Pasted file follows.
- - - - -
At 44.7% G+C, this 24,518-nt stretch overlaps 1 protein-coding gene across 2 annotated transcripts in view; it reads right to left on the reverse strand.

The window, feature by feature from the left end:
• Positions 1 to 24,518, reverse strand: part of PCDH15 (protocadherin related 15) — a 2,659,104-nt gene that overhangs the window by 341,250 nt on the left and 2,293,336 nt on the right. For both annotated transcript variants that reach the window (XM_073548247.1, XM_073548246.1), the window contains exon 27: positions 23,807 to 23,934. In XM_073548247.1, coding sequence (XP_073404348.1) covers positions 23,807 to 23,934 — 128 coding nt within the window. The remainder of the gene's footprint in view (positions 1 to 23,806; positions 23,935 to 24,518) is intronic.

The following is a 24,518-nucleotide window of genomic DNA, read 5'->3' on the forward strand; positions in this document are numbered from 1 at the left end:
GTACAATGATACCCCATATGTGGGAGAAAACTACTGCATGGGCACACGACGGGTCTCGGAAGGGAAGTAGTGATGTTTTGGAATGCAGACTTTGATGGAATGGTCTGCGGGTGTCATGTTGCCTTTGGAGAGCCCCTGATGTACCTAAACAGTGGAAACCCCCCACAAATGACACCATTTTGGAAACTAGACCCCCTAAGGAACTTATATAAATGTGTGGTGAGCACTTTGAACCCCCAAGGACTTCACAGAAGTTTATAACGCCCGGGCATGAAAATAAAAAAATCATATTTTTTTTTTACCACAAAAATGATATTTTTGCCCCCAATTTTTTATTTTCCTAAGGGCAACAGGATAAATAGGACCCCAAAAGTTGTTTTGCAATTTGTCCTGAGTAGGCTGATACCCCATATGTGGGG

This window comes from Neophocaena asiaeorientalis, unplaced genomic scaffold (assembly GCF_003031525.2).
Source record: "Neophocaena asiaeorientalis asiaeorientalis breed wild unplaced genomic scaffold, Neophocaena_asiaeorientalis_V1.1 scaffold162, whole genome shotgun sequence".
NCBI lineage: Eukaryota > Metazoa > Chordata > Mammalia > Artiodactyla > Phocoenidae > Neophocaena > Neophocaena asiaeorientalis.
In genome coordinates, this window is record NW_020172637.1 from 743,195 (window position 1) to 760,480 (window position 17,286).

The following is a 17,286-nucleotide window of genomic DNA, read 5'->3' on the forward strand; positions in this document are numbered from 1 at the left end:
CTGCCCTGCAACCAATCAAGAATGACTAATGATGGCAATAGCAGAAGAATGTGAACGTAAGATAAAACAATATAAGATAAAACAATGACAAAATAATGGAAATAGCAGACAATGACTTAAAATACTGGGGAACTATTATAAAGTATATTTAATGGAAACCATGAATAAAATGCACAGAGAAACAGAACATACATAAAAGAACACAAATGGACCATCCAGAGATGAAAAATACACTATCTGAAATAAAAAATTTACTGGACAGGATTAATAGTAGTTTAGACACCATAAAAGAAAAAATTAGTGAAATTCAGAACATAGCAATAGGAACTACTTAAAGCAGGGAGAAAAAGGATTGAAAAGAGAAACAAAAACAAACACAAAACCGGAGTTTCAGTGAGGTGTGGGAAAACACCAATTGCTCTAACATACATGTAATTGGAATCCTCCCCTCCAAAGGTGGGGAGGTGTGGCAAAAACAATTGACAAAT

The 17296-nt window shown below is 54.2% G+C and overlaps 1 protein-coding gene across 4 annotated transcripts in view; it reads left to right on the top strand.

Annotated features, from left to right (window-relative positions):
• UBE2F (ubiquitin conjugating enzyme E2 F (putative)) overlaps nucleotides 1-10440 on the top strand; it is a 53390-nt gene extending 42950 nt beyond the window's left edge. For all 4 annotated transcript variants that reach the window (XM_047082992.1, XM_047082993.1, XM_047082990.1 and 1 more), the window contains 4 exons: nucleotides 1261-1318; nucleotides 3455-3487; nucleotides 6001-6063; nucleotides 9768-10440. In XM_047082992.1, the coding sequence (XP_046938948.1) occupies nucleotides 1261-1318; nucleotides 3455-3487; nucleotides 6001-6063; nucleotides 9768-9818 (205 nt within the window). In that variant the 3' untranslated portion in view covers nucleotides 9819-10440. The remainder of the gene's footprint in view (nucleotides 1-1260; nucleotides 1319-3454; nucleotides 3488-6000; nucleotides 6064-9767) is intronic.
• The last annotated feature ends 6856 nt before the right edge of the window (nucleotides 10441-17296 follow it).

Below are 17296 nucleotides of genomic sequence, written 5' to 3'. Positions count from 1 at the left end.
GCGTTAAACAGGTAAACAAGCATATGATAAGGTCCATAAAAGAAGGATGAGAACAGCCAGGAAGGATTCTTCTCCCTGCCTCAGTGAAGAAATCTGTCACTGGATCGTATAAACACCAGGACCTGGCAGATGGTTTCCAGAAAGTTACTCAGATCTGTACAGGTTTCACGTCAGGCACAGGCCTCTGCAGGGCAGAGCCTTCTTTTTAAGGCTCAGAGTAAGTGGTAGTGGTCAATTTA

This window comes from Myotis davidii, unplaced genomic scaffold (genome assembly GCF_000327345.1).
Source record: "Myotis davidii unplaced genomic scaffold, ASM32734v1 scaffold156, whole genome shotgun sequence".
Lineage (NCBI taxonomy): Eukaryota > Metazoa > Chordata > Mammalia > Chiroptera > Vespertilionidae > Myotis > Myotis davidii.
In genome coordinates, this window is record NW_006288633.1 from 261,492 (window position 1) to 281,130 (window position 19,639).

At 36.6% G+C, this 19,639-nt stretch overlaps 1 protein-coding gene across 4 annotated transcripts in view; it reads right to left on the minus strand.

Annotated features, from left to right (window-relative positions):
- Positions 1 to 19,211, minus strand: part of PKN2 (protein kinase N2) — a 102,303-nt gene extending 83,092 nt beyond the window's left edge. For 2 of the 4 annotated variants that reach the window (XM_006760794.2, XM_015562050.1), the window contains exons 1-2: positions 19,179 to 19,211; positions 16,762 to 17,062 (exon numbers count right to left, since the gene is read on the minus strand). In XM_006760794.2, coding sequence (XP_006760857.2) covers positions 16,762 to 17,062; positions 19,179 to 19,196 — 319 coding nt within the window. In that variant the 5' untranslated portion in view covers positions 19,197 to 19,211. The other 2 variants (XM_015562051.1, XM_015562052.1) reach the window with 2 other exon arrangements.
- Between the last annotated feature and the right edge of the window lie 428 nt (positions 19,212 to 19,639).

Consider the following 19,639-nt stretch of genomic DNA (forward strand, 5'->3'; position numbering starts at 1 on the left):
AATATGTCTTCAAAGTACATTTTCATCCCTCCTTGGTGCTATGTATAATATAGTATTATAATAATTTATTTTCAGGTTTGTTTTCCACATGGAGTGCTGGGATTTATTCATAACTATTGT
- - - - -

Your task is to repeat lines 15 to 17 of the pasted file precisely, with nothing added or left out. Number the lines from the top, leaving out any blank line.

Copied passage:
• The last annotated feature ends 6856 nt before the right edge of the window (nucleotides 10441-17296 follow it).

Below are 17296 nucleotides of genomic sequence, written 5' to 3'. Positions count from 1 at the left end.
GCGTTAAACAGGTAAACAAGCATATGATAAGGTCCATAAAAGAAGGATGAGAACAGCCAGGAAGGATTCTTCTCCCTGCCTCAGTGAAGAAATCTGTCACTGGATCGTATAAACACCAGGACCTGGCAGATGGTTTCCAGAAAGTTACTCAGATCTGTACAGGTTTCACGTCAGGCACAGGCCTCTGCAGGGCAGAGCCTTCTTTTTAAGGCTCAGAGTAAGTGGTAGTGGTCAATTTA